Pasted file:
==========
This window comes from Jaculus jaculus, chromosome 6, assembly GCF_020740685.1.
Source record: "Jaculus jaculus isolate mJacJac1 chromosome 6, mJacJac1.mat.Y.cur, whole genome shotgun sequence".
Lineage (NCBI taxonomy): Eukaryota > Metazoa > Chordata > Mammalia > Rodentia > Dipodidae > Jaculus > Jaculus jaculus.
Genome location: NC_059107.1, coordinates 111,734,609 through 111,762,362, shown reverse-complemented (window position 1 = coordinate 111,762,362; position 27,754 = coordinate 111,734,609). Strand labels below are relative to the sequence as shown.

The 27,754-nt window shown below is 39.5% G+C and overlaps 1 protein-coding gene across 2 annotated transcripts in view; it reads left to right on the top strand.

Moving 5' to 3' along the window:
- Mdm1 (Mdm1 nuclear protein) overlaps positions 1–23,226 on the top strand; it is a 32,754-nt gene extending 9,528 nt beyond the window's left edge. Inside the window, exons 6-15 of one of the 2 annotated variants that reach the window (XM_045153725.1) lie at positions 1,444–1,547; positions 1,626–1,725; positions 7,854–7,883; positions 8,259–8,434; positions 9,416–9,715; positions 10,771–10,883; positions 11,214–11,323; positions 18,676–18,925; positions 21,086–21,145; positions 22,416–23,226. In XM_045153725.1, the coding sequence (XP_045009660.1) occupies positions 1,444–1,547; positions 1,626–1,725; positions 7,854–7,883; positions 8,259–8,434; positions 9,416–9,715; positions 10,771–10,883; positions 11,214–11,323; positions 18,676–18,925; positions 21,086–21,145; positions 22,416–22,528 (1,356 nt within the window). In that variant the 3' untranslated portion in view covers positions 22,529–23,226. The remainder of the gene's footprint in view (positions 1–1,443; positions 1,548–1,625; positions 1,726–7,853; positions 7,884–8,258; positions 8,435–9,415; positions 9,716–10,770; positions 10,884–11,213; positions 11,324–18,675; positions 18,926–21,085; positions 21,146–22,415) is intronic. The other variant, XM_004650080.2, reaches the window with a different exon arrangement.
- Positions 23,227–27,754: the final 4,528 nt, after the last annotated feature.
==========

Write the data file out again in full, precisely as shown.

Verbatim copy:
This window comes from Jaculus jaculus, chromosome 6, assembly GCF_020740685.1.
Source record: "Jaculus jaculus isolate mJacJac1 chromosome 6, mJacJac1.mat.Y.cur, whole genome shotgun sequence".
Lineage (NCBI taxonomy): Eukaryota > Metazoa > Chordata > Mammalia > Rodentia > Dipodidae > Jaculus > Jaculus jaculus.
Genome location: NC_059107.1, coordinates 111,734,609 through 111,762,362, shown reverse-complemented (window position 1 = coordinate 111,762,362; position 27,754 = coordinate 111,734,609). Strand labels below are relative to the sequence as shown.

The 27,754-nt window shown below is 39.5% G+C and overlaps 1 protein-coding gene across 2 annotated transcripts in view; it reads left to right on the top strand.

Moving 5' to 3' along the window:
- Mdm1 (Mdm1 nuclear protein) overlaps positions 1–23,226 on the top strand; it is a 32,754-nt gene extending 9,528 nt beyond the window's left edge. Inside the window, exons 6-15 of one of the 2 annotated variants that reach the window (XM_045153725.1) lie at positions 1,444–1,547; positions 1,626–1,725; positions 7,854–7,883; positions 8,259–8,434; positions 9,416–9,715; positions 10,771–10,883; positions 11,214–11,323; positions 18,676–18,925; positions 21,086–21,145; positions 22,416–23,226. In XM_045153725.1, the coding sequence (XP_045009660.1) occupies positions 1,444–1,547; positions 1,626–1,725; positions 7,854–7,883; positions 8,259–8,434; positions 9,416–9,715; positions 10,771–10,883; positions 11,214–11,323; positions 18,676–18,925; positions 21,086–21,145; positions 22,416–22,528 (1,356 nt within the window). In that variant the 3' untranslated portion in view covers positions 22,529–23,226. The remainder of the gene's footprint in view (positions 1–1,443; positions 1,548–1,625; positions 1,726–7,853; positions 7,884–8,258; positions 8,435–9,415; positions 9,716–10,770; positions 10,884–11,213; positions 11,324–18,675; positions 18,926–21,085; positions 21,146–22,415) is intronic. The other variant, XM_004650080.2, reaches the window with a different exon arrangement.
- Positions 23,227–27,754: the final 4,528 nt, after the last annotated feature.